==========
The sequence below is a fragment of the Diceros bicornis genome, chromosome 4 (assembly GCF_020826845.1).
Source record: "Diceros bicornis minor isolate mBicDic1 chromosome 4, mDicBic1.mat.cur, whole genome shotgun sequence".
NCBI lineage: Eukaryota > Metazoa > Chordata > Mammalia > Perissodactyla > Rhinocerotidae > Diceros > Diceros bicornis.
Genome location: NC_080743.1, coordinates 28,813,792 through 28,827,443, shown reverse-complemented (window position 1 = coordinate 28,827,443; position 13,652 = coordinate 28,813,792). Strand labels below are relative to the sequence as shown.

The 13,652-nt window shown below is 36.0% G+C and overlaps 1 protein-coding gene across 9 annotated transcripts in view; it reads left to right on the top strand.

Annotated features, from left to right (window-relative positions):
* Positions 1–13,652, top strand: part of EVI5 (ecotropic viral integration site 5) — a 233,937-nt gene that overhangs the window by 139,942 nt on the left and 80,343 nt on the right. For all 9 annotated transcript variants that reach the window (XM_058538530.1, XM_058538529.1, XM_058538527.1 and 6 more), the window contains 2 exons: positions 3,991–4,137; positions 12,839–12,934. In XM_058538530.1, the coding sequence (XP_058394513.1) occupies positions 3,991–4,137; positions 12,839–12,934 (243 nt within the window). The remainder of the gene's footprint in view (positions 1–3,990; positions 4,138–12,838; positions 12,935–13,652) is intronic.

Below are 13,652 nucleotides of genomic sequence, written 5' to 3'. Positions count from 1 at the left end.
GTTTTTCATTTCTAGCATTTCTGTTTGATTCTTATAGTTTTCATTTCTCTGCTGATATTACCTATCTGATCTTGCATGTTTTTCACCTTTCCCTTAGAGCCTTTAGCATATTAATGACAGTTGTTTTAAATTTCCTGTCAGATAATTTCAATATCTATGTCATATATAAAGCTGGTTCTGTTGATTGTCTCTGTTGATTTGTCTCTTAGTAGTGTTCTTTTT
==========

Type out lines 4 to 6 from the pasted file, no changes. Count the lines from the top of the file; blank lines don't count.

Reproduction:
Genome location: NC_080743.1, coordinates 28,813,792 through 28,827,443, shown reverse-complemented (window position 1 = coordinate 28,827,443; position 13,652 = coordinate 28,813,792). Strand labels below are relative to the sequence as shown.

The 13,652-nt window shown below is 36.0% G+C and overlaps 1 protein-coding gene across 9 annotated transcripts in view; it reads left to right on the top strand.

Annotated features, from left to right (window-relative positions):